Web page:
• some will quibble but will accept rights retention
  • some will ask payment for the license and / or immediate Open Access. Do not pay!
    You are fully within your rights to retain the license and under no circumstances is there a legally sound argument to pay a publisher for the rights you inherently hold as the author.

If you have questions about the RRS please contact

“We are committed to support our researchers to retain sufficient rights to publish their scholarly articles and monographs openly and we encourage them to publish their results (i.e. final version and/or manuscript) under an open license, preferably the Creative Commons Attribution License CC BY.” - G6 Statement on Open Science (December 2021)

History of the RRS

The Rights Retention Strategy (RRS) was first mentioned by cOAlition S, a consortium of research funding organizations (including NWO) that initiated Plan S. The aim is to prevent assigning copyrights exclusively to publishers and to retain control over the distribution of your manuscripts during the submission and publication process. The final AAM can be uploaded and disseminated in the institutional repository with a CC BY license.

Before cOAliton S, a lot of other institutions introduced this kind of model, Harvard has set up a very successful institutional policy in 2008 that is used by many other universities worldwide; SPARC has provided an author addendum; and recently many institutions adopted the RRS: Tromsø, Edinburgh, Sheffield Hallam, Cambridge, Brikbeck and the Norwegian University of Science and Technology. It is expected that many universities will follow soon.

RRS in the Netherlands

Researchers funded by NWO, ZonMW, Horizon Europe and ERC can make use of the RRS. Funders have formulated this obligation in their contracts. NWO has applied the RRS to all new NWO calls published as of 1 January 2021. Besides funders, there are institutions with an RRS (mentioned above). In case of a funder and institutional RRS researchers can refer to the mandate they have; and asking a researcher not to comply could be classified as procuring a breach of contract.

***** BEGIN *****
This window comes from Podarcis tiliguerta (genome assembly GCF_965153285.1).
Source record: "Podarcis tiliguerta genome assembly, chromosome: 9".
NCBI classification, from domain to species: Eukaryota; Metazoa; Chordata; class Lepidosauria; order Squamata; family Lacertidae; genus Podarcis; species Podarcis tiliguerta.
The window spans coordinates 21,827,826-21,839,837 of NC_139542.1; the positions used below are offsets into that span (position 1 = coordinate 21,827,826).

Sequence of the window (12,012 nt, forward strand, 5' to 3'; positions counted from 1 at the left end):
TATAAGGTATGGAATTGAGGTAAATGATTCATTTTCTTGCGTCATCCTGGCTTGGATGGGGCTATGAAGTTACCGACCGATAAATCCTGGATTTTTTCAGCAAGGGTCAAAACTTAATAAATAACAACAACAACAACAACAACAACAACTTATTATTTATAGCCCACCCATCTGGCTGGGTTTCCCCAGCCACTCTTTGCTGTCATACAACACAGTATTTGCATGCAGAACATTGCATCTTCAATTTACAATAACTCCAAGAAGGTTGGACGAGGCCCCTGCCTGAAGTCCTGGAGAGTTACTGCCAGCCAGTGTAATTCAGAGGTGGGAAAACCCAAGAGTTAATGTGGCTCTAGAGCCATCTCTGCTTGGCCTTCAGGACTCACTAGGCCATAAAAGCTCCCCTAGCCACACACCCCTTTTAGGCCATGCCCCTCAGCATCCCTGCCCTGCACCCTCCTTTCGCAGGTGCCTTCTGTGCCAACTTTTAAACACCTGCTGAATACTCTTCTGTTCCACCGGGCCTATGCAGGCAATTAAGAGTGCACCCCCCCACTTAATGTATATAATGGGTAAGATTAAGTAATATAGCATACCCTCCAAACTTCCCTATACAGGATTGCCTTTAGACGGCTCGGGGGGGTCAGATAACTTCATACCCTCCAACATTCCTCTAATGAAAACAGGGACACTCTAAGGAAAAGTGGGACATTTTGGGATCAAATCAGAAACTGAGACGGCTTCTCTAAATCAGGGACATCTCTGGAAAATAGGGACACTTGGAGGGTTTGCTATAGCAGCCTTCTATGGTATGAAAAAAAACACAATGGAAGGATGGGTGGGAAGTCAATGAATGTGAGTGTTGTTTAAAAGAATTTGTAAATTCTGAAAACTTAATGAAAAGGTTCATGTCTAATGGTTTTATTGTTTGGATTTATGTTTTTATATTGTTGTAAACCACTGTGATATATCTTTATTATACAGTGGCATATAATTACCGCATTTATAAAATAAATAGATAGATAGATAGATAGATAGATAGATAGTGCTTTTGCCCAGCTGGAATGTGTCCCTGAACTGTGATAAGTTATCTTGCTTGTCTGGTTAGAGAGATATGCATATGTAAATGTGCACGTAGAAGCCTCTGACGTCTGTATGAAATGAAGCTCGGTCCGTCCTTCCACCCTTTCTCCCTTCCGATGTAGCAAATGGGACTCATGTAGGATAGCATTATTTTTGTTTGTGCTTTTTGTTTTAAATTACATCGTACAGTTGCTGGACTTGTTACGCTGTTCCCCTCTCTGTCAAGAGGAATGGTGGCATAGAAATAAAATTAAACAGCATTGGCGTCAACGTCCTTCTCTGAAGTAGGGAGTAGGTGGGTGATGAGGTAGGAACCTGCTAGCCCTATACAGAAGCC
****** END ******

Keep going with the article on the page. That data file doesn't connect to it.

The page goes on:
When you are not funded by NWO and if your institution has no RRS you can still use the sentence above as, in the end, the RRS is your right!

“Considers that the authors of research publications or their institutions should retain sufficient intellectual property rights to ensure open access, leading to broader dissemination, valorisation and reuse of results improving the fair balance of the publishing business models”. - European Council Conclusions on Research Assessment and Implementation (June 2022)

More information

The writing of this blog coincided with the publication of a very practical and informative guide for researchers “Implementing the rights retention strategy for scientific publications” published by The Committee for Open Science (in France) and the Ministère de l’Enseignement supérieur et de la Recherche. “The guide explains the rights retention strategy, its benefits for the researcher and the operational details of its application. It also provides an FAQ that addresses the main questions about choosing licenses, the options available at the various stages of publication, and how to manage relationships with publishers.”

Some interesting websites about RRS:

  • Plan S Rights Retention Strategy (2022)

  • Rights retention and open access by Peter Suber (2021)


UNESCO Recommendation on Open Science (November 2021)

G6 Statement on Open Science (December 2021)

European Council Conclusions on Research Assessment and Implementation (June 2022)